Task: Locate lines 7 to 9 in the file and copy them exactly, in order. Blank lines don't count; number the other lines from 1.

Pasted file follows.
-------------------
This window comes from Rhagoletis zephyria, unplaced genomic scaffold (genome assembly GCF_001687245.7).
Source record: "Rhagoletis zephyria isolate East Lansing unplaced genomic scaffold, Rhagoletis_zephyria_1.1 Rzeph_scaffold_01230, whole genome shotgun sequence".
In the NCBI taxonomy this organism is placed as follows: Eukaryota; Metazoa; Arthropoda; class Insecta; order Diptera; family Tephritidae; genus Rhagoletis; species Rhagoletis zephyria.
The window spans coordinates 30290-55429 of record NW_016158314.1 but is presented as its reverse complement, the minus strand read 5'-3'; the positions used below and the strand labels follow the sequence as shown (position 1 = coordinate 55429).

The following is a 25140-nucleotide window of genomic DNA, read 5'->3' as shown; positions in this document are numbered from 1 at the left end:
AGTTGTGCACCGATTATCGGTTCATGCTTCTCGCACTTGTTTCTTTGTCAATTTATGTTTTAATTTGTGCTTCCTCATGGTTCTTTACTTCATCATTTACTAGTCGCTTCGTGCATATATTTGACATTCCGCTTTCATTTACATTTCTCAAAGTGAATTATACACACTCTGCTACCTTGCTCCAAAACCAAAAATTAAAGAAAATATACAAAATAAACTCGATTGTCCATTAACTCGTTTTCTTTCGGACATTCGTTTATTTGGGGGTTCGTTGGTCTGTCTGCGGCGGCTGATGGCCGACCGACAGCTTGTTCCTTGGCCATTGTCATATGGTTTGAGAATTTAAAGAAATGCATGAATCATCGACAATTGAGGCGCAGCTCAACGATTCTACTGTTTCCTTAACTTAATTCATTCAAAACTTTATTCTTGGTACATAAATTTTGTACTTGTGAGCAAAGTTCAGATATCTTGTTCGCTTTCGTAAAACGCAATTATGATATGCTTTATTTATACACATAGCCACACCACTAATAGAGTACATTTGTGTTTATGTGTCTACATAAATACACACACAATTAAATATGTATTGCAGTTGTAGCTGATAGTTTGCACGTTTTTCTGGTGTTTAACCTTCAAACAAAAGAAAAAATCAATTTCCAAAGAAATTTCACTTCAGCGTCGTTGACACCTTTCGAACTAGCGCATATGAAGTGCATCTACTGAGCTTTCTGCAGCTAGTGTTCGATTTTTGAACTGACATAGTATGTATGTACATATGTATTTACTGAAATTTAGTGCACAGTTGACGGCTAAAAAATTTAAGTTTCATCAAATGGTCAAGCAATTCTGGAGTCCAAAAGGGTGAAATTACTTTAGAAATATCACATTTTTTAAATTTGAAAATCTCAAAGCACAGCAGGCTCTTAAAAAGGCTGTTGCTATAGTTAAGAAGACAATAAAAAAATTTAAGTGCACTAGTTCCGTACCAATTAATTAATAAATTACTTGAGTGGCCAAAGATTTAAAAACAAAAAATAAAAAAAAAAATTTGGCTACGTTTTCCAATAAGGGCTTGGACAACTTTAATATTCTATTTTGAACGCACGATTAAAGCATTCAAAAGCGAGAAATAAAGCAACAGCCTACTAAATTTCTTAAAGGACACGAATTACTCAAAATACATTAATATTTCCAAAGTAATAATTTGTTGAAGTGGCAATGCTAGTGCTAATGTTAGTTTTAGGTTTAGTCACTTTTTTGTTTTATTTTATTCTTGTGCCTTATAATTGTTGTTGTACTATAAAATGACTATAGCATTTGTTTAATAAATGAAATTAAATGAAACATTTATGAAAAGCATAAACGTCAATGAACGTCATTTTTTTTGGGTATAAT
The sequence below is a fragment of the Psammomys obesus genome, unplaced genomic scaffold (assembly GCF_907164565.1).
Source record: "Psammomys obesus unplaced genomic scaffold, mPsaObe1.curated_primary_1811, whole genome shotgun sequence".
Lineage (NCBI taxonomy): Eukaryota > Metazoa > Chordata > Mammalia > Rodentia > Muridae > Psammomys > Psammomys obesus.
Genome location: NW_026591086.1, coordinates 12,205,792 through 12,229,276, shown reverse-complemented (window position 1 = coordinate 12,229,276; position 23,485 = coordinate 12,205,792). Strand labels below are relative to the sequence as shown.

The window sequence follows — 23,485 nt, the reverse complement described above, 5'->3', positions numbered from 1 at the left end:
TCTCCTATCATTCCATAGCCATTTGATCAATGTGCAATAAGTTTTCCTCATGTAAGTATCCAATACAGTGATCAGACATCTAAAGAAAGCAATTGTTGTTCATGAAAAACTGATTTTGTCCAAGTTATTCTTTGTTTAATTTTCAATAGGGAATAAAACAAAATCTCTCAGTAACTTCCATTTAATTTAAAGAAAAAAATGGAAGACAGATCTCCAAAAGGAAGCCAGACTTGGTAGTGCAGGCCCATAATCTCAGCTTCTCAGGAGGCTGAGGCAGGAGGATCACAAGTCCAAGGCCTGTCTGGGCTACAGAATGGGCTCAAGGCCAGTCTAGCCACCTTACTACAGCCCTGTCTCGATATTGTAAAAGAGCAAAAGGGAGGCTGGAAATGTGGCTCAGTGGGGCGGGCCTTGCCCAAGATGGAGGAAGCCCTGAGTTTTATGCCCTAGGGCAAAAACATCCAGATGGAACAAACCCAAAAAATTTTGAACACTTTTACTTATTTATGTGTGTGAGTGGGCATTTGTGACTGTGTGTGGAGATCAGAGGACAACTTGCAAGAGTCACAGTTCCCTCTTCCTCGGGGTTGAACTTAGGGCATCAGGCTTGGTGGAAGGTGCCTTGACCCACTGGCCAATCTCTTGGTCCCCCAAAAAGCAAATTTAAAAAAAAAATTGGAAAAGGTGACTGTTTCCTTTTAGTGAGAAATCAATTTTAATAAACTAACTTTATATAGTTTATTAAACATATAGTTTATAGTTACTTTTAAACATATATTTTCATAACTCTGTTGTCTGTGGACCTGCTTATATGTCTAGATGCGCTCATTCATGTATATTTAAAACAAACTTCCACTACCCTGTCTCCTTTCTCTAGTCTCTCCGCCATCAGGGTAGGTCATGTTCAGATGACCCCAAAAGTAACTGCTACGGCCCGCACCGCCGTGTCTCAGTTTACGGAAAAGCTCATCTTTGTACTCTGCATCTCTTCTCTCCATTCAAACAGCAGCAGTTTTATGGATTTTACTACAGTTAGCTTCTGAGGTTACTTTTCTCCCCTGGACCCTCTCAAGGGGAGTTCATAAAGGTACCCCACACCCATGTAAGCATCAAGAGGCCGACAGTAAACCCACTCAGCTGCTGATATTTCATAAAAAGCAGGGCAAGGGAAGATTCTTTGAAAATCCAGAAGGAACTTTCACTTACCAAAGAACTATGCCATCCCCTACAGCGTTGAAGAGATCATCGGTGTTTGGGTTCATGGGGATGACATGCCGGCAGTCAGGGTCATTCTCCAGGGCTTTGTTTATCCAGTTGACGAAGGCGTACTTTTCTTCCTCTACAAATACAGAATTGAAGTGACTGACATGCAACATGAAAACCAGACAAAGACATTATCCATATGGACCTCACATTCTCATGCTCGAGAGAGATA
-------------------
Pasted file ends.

The sequence below is a fragment of the Psammomys obesus genome, unplaced genomic scaffold (assembly GCF_907164565.1).
Source record: "Psammomys obesus unplaced genomic scaffold, mPsaObe1.curated_primary_1811, whole genome shotgun sequence".
Lineage (NCBI taxonomy): Eukaryota > Metazoa > Chordata > Mammalia > Rodentia > Muridae > Psammomys > Psammomys obesus.